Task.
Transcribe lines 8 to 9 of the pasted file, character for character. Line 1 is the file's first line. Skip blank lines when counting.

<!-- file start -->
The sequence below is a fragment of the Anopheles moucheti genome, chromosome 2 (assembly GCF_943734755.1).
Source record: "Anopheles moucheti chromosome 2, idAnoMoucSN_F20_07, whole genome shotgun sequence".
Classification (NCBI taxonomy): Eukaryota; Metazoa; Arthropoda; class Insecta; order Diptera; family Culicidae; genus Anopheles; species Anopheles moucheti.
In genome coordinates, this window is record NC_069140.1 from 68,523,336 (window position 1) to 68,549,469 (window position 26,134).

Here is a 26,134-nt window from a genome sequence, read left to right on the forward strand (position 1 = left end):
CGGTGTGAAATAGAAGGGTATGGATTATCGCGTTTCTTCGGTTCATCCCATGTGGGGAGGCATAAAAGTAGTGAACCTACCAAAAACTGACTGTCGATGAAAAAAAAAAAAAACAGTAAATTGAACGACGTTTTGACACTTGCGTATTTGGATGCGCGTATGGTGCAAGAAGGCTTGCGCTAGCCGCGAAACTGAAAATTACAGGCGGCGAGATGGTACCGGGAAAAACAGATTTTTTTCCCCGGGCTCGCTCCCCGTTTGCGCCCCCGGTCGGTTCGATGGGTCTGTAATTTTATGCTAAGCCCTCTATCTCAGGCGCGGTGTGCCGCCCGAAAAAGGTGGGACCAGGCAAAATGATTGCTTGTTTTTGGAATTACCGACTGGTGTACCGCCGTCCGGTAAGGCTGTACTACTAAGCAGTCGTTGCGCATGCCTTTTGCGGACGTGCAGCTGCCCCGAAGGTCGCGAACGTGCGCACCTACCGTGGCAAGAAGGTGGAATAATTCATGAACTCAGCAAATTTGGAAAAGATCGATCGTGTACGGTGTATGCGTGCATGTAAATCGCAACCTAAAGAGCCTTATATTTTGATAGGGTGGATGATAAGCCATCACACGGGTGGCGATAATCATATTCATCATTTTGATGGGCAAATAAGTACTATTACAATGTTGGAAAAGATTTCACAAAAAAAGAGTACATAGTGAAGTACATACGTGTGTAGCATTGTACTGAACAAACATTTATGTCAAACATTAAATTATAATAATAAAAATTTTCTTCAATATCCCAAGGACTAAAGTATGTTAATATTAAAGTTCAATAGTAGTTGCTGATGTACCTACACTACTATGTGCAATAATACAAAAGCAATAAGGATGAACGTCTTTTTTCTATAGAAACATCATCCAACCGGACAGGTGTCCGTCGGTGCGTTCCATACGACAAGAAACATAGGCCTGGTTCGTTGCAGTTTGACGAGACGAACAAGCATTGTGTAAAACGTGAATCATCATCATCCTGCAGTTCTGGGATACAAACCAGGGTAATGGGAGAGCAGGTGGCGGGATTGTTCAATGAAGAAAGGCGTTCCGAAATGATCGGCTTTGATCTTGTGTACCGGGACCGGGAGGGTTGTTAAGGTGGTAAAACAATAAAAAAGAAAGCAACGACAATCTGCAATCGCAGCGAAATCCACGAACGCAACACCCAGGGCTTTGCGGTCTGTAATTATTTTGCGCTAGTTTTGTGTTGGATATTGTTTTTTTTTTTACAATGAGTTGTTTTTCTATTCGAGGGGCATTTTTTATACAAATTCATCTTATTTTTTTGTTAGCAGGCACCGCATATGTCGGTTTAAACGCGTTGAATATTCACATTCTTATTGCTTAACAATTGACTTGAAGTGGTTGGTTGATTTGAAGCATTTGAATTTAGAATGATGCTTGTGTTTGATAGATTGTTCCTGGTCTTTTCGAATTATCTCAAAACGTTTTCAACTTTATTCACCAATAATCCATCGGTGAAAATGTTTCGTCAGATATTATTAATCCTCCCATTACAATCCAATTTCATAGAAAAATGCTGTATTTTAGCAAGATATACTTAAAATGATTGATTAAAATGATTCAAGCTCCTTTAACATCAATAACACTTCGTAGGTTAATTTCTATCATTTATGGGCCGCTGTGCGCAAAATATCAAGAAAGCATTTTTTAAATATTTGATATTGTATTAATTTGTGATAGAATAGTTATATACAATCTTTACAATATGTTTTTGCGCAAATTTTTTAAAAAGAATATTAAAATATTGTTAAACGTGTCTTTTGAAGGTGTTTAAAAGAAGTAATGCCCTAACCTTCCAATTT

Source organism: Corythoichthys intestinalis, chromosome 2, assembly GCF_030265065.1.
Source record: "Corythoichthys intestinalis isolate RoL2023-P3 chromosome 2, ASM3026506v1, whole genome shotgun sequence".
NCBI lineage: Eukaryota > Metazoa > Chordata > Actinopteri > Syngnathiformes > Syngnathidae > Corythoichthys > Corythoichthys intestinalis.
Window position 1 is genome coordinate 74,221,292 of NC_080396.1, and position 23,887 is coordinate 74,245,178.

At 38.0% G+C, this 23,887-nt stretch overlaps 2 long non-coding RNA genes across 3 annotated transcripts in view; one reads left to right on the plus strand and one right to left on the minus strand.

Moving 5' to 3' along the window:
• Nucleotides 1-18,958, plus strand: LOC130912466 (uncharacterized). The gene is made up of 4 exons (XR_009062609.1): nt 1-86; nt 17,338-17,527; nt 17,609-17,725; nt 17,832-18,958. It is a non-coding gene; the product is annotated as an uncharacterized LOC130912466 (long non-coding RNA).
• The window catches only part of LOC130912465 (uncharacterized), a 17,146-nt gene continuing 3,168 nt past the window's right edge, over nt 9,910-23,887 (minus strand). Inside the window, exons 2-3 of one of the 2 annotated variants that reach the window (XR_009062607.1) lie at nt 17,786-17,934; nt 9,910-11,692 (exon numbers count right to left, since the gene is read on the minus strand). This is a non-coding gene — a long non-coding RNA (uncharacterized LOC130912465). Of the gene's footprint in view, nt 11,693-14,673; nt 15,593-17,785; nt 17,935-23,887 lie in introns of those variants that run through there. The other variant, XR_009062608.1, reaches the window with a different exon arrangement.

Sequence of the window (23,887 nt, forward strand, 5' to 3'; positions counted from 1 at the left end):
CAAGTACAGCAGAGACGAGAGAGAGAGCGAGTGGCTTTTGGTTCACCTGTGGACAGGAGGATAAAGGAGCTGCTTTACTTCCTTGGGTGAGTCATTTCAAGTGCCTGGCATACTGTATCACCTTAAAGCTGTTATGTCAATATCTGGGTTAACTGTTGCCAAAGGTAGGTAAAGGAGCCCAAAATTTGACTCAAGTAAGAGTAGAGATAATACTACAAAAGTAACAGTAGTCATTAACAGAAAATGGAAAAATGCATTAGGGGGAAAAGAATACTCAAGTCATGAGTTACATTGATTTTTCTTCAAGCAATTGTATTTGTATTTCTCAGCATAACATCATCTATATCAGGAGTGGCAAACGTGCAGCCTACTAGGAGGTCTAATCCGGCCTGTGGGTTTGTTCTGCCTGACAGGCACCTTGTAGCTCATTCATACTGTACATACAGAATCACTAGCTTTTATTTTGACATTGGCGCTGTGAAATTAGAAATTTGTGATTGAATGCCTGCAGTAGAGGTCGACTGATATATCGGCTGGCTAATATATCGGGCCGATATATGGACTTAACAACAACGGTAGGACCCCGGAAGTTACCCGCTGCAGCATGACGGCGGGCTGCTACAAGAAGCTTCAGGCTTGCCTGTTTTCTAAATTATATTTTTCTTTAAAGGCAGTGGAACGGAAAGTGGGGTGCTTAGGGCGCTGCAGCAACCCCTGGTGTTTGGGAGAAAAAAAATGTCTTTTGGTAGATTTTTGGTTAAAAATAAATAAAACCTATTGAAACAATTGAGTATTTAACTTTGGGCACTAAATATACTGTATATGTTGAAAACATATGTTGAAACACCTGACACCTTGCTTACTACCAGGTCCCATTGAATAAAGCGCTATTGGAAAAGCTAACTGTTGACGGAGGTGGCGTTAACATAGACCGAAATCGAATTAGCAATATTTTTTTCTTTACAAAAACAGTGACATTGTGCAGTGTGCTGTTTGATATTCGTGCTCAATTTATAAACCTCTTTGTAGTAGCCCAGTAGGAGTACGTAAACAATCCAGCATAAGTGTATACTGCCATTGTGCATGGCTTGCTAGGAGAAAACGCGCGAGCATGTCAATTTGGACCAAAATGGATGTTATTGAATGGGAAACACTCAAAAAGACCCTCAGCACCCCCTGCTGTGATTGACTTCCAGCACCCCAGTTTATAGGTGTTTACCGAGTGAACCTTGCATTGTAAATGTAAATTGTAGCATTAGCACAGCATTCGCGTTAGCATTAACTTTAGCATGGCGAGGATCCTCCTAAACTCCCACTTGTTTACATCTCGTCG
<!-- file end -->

Source record: "Corythoichthys intestinalis isolate RoL2023-P3 chromosome 2, ASM3026506v1, whole genome shotgun sequence".
NCBI lineage: Eukaryota > Metazoa > Chordata > Actinopteri > Syngnathiformes > Syngnathidae > Corythoichthys > Corythoichthys intestinalis.